I had the great fortune this week, while in Istanbul on business, to discover a pleasant and previously unknown secret of the Turkish Jewish community.

They make the best ‘shawarma’ in the world.

I was embarrassed to admit that Israeli shawarma did not come close to the delicacies I was savoring. My hosts assured me that Turkish restaurants in Israel have even better shawarma than what I was enjoying (any friends that want to join me in discovering these places, please be in touch).

The Talmud states that there is no true celebration without meat and wine (apologies to my vegetarian friends), and both were flowing in high quality at the community dinner I attended.

In Leviticus, Chapter 23, the Torah provides a description of the various Festivals the Jewish people are commanded to celebrate. These Festivals were primarily involved (in Temple times) with sacrifices (a lot of meat), wine libations (though I’m sure participants got their fair share), and a major portion of the Jewish people getting together in Jerusalem (huge social event – great for matchmaking too).

Rabbi Ovadia Sforno inquires as to why God uses the term “My Festivals”, in the first person and repeats that the Festivals are “Holy”.

Sforno explains that while we are ordered to be happy, and are encouraged to enjoy ourselves, we can never forget God or divine service in our partying. As the Talmud states (Tractate Pesachim 68b):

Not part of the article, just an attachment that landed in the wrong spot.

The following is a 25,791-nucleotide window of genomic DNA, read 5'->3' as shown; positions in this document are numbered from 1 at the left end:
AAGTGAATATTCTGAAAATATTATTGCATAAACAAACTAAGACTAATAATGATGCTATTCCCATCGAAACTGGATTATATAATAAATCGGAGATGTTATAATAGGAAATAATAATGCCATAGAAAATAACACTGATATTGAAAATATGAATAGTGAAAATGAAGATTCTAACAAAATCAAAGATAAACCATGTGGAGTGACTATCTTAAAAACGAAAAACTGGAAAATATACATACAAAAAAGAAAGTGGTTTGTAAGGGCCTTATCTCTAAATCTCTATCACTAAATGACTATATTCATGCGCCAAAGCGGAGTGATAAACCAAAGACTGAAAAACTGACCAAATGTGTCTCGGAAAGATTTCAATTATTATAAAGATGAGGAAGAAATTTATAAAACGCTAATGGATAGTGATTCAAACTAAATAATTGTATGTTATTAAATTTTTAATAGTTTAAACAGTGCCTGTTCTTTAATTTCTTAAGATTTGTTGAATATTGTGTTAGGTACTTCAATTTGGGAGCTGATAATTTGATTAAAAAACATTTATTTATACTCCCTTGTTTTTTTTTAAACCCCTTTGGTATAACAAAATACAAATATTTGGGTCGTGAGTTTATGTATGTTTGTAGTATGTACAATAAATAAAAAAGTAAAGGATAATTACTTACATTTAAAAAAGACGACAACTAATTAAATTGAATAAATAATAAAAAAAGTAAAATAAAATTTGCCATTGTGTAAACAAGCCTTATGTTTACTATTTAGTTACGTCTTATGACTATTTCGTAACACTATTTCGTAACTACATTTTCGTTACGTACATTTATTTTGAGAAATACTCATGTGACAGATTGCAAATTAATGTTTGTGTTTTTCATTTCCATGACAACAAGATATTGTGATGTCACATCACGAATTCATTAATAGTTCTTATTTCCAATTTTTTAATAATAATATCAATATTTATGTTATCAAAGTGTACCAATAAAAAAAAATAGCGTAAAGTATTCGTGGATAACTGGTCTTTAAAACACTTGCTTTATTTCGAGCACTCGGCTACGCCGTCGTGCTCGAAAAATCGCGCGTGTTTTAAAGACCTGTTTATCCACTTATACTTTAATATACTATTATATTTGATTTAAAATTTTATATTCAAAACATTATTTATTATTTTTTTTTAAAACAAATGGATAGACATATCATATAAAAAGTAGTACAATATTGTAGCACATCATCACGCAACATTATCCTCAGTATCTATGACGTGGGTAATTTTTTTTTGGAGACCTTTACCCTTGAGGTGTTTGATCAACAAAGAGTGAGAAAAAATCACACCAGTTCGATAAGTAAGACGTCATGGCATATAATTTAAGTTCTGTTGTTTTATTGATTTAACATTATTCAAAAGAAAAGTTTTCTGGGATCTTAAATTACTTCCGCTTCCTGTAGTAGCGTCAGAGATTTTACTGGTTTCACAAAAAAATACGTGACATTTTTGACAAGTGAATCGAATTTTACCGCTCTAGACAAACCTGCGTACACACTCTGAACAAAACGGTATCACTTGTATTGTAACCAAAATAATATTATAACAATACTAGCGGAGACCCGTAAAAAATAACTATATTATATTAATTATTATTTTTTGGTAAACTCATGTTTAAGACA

“(celebration of) Festivals (should be) half for you and half for God”

If the festival is exclusively about fun and self-indulgence, then it is actually detested by God:

“For your Festivals my Spirit hated” [Isaiah 1:14]

However, if our Festivals become a community event, where we bond with our fellows, demonstrate kindness and generosity to those less fortunate, give thanks to God for all of His blessings, and dedicate ourselves, our time and our lives to doing His will, then God says, it is “My Festival” that you are celebrating in joy and He indeed blesses us further for this.

May we always have opportunities to celebrate and remember how to do it right.

Shabbat Shalom,



To the charming young Ms. Levi-Guzcu who sat next to me at the dinner. She explained to me the many challenges of young committed Jews in Turkey. I am sure that together with her boyfriend in Izmir, they will successfully navigate the issues of life, community and Jewish continuity.

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